Kiyoshi Nagai’s group in the LMB’s Structural Studies Division have used electron cryo-microscopy to solve the structure of the prespliceosome at near-atomic resolution, providing new insights into how the spliceosome is assembled and regulated.
The human genome contains approximately 20,000 genes, which when transcribed produce precursor messenger RNA (pre-mRNA) consisting of coding sequences (exons) and non-coding sequences (introns). The spliceosome is the molecular machine which cuts out the introns and stitches the useful exons together, so that protein can be produced from the resulting mature mRNA. Importantly, many human genes can undergo alternative splicing: some exons can be skipped to produce variant forms of the resulting protein. This helps regulate gene expression and increases the repertoire of proteins that can be made by the cell.
Previous research from Kiyoshi’s group revealed structural details of how introns are removed in a two-step process. First, the start of an intron is recognised, cut, and joined to a specific point in the middle of that intron, forming a lasso-like looped structure. In the second step, the end of the intron is recognised, cut, and the exons joined together. It is also known that different alternative splicing factors associate with the spliceosome at an early stage in the splicing process, however the structural basis of early events in spliceosome assembly have remained poorly understood. New work from Kiyoshi’s group has now used electron cryo-microscopy to uncover the structure of the prespliceosome at near-atomic resolution, revealing that the formation of the prespliceosome is a critical step in determining which protein variants are produced during splicing.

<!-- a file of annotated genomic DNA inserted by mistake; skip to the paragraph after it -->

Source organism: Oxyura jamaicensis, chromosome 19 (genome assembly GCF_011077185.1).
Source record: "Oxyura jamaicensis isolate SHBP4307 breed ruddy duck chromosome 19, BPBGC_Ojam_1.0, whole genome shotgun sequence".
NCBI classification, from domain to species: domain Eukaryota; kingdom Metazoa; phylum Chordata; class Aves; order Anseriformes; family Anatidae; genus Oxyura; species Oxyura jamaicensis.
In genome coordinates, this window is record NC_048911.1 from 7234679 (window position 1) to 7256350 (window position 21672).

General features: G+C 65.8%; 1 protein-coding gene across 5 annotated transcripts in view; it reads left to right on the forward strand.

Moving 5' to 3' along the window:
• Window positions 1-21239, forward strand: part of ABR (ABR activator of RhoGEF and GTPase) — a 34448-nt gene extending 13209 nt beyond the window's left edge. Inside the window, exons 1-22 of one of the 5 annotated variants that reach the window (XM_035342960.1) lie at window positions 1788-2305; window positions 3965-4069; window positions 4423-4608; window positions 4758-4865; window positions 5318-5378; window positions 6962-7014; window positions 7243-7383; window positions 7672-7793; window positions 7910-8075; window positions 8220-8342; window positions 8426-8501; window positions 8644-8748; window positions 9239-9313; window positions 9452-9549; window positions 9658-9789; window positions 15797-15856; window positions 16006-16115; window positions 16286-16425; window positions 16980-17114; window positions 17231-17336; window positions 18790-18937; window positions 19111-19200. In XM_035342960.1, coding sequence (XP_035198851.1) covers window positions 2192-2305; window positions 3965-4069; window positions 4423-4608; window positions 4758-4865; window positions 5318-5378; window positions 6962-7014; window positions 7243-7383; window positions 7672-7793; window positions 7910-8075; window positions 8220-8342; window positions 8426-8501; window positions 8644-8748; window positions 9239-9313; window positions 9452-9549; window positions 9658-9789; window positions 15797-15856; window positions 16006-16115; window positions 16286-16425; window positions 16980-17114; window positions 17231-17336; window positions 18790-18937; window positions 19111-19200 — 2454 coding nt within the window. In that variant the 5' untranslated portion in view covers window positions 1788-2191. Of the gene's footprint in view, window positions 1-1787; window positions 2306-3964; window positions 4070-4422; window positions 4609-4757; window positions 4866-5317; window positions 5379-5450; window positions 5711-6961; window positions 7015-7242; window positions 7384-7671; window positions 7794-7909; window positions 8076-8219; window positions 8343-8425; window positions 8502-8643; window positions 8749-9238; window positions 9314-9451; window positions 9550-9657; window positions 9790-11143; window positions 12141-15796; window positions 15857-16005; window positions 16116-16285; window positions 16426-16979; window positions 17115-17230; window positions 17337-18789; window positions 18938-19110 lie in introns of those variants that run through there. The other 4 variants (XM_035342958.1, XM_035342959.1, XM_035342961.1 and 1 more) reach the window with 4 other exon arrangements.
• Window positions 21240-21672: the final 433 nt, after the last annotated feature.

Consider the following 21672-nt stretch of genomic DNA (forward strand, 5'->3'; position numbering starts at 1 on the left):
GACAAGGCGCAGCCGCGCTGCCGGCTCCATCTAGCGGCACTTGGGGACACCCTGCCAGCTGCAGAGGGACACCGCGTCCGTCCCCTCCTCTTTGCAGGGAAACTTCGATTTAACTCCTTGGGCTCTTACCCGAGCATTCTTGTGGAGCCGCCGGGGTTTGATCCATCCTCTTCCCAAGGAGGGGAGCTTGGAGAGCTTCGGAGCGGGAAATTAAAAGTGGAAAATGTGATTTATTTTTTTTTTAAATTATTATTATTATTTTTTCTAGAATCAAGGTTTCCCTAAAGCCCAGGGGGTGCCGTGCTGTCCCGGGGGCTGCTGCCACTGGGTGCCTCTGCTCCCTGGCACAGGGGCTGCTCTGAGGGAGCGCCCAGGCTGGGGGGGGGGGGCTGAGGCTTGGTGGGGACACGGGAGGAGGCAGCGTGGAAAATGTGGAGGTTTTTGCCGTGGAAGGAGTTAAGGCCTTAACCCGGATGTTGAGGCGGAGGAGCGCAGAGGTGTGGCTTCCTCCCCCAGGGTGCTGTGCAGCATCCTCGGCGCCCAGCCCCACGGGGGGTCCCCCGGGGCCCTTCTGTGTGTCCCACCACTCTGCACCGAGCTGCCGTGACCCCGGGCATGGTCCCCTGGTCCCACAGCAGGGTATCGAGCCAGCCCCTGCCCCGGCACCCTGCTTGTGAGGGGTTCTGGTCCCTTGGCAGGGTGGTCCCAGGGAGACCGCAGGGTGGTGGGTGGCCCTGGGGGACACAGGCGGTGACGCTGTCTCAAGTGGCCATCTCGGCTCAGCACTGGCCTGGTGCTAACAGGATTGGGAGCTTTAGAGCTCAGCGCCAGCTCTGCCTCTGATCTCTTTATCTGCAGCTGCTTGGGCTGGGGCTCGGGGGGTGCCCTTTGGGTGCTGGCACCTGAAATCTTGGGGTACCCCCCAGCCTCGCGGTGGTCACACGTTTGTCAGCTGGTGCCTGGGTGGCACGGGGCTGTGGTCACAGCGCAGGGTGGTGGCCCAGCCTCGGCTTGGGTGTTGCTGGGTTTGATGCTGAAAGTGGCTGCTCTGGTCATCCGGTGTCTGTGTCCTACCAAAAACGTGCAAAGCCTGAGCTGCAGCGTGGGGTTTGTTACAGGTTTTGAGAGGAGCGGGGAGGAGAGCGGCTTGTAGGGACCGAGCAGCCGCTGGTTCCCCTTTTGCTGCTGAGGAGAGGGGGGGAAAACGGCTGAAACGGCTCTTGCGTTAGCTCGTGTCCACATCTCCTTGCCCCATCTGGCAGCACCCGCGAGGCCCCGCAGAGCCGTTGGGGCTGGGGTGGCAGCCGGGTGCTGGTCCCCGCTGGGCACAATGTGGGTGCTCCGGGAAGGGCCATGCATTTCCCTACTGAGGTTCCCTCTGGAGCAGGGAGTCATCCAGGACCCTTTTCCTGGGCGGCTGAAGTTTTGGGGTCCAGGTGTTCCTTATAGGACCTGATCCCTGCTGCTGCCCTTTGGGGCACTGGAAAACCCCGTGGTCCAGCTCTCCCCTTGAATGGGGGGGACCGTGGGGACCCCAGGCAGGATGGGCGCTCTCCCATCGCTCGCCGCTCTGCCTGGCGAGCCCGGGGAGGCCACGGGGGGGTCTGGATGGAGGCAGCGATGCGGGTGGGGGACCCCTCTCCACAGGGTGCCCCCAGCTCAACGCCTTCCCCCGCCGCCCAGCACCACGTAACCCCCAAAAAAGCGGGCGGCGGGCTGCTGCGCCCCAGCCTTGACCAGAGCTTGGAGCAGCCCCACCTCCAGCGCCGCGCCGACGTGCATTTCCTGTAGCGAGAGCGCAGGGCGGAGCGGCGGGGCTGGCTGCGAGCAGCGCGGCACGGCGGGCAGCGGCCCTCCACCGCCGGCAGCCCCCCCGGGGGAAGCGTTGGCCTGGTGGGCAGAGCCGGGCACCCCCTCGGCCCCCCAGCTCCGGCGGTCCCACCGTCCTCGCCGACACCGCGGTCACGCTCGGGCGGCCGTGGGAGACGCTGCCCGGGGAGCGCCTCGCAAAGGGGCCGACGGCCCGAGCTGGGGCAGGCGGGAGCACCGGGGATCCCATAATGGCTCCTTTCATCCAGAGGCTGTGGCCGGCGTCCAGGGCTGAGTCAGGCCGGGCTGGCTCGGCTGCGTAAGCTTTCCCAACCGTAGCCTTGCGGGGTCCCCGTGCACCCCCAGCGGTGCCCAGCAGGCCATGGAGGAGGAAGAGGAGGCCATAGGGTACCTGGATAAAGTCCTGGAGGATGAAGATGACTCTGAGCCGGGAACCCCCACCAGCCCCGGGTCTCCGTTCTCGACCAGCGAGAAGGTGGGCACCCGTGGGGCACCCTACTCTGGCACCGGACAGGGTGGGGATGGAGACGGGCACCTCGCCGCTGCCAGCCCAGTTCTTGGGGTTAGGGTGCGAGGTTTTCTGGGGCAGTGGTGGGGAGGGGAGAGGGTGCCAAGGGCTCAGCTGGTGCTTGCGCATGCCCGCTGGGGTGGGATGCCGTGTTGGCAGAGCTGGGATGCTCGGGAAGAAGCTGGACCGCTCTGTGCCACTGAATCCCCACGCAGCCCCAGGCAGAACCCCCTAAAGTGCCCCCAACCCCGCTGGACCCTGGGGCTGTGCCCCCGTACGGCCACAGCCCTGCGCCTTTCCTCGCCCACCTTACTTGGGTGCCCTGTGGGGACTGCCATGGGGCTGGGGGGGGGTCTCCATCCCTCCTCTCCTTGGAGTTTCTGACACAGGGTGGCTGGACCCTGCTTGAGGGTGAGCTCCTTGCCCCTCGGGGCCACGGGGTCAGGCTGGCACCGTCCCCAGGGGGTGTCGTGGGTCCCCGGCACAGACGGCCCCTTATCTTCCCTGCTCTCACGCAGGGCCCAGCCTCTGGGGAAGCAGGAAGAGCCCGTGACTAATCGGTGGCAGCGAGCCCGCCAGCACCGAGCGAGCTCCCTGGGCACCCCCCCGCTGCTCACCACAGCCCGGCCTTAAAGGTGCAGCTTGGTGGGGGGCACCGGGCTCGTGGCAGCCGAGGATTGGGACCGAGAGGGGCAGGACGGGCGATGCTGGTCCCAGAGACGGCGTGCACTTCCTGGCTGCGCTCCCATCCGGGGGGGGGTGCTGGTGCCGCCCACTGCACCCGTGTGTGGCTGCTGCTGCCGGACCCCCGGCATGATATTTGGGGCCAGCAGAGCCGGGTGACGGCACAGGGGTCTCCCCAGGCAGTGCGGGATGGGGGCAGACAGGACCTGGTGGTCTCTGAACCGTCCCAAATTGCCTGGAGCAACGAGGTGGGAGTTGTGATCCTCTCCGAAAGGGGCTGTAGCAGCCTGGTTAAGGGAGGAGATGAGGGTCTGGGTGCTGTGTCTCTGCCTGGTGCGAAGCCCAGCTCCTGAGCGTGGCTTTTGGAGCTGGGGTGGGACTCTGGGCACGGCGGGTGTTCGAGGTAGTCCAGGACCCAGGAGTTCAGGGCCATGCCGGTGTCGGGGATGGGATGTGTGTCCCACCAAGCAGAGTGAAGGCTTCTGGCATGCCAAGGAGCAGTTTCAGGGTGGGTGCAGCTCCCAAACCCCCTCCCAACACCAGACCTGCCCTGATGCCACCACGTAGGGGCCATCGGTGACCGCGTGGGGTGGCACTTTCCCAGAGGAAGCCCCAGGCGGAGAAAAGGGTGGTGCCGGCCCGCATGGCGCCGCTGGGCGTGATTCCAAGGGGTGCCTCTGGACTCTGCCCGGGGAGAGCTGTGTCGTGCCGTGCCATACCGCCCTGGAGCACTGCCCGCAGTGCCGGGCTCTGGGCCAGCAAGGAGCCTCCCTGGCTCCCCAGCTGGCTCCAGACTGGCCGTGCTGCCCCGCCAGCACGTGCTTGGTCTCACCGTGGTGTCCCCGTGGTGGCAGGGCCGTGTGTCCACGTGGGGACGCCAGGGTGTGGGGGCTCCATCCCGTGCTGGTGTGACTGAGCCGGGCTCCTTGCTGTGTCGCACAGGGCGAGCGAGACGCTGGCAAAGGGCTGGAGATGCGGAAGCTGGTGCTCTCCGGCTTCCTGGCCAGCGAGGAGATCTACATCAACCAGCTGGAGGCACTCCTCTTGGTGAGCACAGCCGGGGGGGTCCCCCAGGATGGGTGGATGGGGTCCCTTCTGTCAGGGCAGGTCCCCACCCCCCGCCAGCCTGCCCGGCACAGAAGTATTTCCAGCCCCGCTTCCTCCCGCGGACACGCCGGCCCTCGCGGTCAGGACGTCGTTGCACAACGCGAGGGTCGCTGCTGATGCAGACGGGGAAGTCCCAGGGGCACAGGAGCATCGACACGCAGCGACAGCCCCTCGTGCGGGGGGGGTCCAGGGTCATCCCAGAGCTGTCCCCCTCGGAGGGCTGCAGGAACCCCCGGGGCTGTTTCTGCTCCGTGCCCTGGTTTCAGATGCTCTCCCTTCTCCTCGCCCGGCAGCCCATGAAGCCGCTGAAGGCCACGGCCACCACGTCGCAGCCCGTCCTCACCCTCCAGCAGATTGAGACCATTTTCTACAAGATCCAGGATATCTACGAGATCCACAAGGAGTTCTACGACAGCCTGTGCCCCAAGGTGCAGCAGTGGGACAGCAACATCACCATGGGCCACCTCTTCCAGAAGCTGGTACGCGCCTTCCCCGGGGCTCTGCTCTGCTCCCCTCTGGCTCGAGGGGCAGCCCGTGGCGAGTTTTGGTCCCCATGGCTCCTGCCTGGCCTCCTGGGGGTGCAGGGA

Clemens Plaschka, Pei-Chun Lin and Clément Charenton from Kiyoshi’s group made a yeast cell extract which could perform splicing. They then added a particular form of pre-mRNA which stalled the splicing reaction after prespliceosome formation so that lots of prespliceosome accumulated. Using electron cryo-microscopy they were able to collect thousands of images of the prespliceosome in different orientations which when combined together gave them a high resolution 3D image of the prespliceosome. The structure of the prespliceosome revealed how this molecular machine decides where the boundary between the protein coding exons and non-coding introns are. In addition, it provides the first insight into how human alternative splicing factors increase the use of weak splice sites.
Many human diseases, such as thalassemia, are caused when splice sites are mutated and so are no longer recognised correctly by the splicing machinery. Other diseases, including tauopathy, are caused by an imbalance of different protein variants in the cell produced by alternative splicing. Better understanding of the mechanism of alternative splicing will lead to improved insights into the molecular pathology of these conditions.
This work was funded by the MRC, the European Research Council and an EMBO Fellowship.